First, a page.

• 68%

    Monitoring

    Keeping track of how well work is progressing so you can make changes or improvements.

  • 66%

    Judgment and decision making

    Figuring out the pros and cons of different options and choosing the best one.

  • 64%

    Complex problem solving

    Noticing a problem and figuring out the best way to solve it.

  • 64%

    Critical thinking

    Thinking about the pros and cons of different ways to solve a problem.

  • 63%

    Writing

    Writing things for co-workers or customers.

  • 63%

    Systems evaluation

    Measuring how well a system is working and how to improve it.

  • 61%

    Operations analysis

    Understanding needs and product requirements to create a design.

  • 59%

    Speaking

    Talking to others.

  • 59%

    Systems analysis

    Figuring out how a system should work and how changes in conditions, operations, and the environment will affect it.

  • 59%

    Active learning

    Being able to use what you have learnt to solve problems now and again in the future.

  • 57%

    Active listening

    Listening to others, not interrupting, and asking good questions.

  • 57%

    Science

    Using scientific rules and methods to solve problems.

  • 57%

    Time management

    Managing your own and other peoples' time to get work done.

  • 54%

    Coordination with others

    Being adaptable and coordinating work with other people.

  • 54%

    Management of financial resources

    Figuring out how money is needed to do something, and keeping track of the money that's being spent.

  • 52%

    Instructing

    Teaching people how to do something.

  • 50%

    Management of material resources

    Providing the right equipment, facilities, and materials needed to do work.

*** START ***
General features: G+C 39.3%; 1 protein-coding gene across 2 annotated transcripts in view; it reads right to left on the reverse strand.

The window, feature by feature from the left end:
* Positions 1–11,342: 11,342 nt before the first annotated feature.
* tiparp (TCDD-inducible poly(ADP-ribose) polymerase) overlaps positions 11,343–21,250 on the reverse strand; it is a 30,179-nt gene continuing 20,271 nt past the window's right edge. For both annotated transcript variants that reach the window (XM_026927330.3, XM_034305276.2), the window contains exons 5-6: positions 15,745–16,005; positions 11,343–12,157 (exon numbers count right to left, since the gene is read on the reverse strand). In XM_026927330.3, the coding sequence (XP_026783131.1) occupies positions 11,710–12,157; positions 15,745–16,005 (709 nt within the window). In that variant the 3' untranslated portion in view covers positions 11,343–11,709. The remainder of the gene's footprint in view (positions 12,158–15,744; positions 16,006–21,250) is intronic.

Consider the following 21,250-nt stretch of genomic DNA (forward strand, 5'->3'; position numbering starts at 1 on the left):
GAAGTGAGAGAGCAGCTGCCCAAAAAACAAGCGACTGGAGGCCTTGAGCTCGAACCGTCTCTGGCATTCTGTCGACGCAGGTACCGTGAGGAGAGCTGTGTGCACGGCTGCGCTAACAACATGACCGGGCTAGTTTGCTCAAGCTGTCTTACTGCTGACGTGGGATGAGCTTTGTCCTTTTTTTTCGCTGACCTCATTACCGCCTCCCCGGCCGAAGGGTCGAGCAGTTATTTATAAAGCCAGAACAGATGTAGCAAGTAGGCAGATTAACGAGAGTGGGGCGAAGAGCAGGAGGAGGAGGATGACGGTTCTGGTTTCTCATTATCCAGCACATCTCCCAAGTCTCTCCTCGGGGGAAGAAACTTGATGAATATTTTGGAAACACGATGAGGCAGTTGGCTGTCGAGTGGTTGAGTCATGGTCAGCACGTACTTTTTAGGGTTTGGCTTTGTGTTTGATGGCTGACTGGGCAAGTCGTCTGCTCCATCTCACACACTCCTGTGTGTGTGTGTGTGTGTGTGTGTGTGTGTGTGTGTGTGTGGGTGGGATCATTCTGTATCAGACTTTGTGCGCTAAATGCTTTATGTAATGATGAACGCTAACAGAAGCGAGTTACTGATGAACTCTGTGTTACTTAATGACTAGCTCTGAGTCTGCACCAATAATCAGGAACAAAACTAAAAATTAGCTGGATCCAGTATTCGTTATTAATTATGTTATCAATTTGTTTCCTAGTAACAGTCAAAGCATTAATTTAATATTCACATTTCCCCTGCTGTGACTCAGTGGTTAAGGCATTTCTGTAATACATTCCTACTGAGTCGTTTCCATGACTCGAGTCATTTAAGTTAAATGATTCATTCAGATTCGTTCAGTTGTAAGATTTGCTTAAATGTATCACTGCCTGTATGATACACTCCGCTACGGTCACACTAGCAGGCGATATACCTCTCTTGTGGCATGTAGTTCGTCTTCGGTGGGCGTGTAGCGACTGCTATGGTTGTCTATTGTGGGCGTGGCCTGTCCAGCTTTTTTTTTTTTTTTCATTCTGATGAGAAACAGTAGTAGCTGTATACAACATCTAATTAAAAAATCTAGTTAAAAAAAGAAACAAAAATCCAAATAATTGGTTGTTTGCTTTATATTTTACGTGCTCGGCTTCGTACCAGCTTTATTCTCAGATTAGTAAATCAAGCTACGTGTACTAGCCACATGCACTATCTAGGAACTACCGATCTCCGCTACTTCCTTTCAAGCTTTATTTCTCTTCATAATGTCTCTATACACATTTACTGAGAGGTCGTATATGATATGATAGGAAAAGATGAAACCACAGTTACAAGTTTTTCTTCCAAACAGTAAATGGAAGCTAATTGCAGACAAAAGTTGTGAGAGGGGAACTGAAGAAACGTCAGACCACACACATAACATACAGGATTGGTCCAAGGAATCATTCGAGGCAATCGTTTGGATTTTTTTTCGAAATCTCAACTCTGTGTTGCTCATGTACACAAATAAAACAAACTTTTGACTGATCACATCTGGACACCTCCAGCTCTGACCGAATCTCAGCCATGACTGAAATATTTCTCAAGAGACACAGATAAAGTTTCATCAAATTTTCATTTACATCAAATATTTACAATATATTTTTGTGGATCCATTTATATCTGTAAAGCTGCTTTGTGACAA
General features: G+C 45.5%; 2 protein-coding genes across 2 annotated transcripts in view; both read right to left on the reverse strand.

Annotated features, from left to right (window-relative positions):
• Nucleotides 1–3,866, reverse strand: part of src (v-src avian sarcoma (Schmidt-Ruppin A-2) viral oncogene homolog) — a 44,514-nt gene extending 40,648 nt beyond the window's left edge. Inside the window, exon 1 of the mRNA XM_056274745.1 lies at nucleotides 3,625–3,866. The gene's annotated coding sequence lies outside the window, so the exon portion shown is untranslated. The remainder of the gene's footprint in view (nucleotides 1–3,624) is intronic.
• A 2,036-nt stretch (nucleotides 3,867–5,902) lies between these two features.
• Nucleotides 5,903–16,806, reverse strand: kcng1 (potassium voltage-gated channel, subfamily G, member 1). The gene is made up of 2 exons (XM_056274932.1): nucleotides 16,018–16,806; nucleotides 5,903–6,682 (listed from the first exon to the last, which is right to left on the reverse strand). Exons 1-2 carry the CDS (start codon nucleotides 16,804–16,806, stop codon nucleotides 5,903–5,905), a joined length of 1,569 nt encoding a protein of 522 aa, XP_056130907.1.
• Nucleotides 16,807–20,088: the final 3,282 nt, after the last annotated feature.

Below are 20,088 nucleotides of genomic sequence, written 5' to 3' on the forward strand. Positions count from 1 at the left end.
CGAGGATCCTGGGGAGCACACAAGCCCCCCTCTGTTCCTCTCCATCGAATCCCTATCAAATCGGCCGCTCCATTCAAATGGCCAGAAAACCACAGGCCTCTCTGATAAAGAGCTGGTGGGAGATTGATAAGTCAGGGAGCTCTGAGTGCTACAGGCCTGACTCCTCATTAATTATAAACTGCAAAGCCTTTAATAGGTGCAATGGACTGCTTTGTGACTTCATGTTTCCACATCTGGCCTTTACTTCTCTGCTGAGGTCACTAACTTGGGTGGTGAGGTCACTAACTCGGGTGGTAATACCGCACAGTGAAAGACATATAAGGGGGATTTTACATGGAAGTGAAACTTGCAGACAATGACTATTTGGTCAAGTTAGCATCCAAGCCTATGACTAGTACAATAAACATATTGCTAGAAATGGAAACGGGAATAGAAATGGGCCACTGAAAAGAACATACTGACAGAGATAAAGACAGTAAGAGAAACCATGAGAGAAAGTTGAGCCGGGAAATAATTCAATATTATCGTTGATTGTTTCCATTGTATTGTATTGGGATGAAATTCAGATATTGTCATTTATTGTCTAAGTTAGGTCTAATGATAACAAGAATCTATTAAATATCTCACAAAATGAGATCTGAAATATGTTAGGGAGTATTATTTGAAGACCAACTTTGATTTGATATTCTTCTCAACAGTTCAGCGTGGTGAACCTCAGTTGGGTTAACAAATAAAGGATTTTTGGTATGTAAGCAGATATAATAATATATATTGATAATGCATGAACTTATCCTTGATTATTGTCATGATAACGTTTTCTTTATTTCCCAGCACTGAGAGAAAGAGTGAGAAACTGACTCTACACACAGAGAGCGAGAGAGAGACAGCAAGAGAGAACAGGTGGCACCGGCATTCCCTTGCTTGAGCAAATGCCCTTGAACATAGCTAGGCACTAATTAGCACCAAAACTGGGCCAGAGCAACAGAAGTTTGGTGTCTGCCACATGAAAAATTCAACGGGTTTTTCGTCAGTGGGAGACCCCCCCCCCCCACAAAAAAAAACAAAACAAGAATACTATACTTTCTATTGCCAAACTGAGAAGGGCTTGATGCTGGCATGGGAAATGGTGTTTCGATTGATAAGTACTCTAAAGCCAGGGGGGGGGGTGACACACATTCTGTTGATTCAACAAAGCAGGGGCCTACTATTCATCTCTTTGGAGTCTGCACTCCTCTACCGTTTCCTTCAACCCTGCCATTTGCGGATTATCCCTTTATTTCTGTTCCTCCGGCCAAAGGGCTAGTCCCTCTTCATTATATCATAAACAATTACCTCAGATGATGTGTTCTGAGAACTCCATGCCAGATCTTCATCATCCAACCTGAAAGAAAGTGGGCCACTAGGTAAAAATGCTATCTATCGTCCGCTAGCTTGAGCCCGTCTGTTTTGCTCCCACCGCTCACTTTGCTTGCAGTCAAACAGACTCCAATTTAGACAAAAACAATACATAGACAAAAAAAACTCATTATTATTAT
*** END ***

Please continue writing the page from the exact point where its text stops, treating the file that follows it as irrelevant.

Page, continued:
• 50%

    Quality control analysis

    Doing tests and checking products, services, or processes to make sure they are working properly.


Knowledge

These are important topics, subjects or knowledge areas.

  • 83%

    Engineering and technology

    Use engineering, science and technology to design and produce goods and services.

  • 74%

    Technical design

    Design techniques, tools, and principles used to make detailed technical plans, blueprints, drawings, and models.

  • 72%

    Mathematics

    Arithmetic, algebra, geometry, calculus, or statistics.

  • 60%

    Physics

    The physical laws of matter, motion and energy, and how they interact through space and time.

  • 59%

    Production and processing

    Raw materials, production processes, quality control, costs, and ways of making and distributing goods.

  • 58%

    Administration and management

    Business principles involved in strategic planning, leadership, and coordinating people and resources.

  • 58%

    Chemistry

    Chemical composition, structure, and properties. How chemicals are made, used, mixed, and can change.

  • 58%

    Geography

    Describing land, sea, and air, including their physical characteristics, locations, how they work together, and the location of plant, animal, and human life.

  • 58%

    Law and government

    How our laws and courts work. Government rules and regulations, and the political system.

  • 57%

    English language

    English language including the meaning and spelling of words, rules of composition, and grammar.

  • 57%

    Public safety and security

    Use of equipment, rules and ideas to protect people, data, property, and institutions.

  • 56%

    Computers and electronics

    Circuit boards, processors, chips, electronic equipment, and computer hardware and software, including applications and programming.

  • 53%

    Clerical

    Word processing, managing files and records, stenography and transcription, designing forms, and other office work.

  • 53%

    Building and construction

    Materials, and methods used to construct or repair houses, buildings, or other structures like highways and roads.

  • 52%

    Mechanical

    Machines and tools, including their designs, uses, repair, and maintenance.

  • 47%

    Transportation

    Moving people or goods by air, rail, sea, or road.

  • 44%

    Customer and personal service

    Understanding customer needs, providing good quality service, and measuring customer satisfaction.

  • 42%

    Personnel and human resources

    Recruiting and training people, managing pay and other entitlements (like sick leave), and negotiating pay and conditions.

  • 40%

    Education and training

    Curriculum and training design, teaching and instruction for individuals and groups, and the measurement of training effects.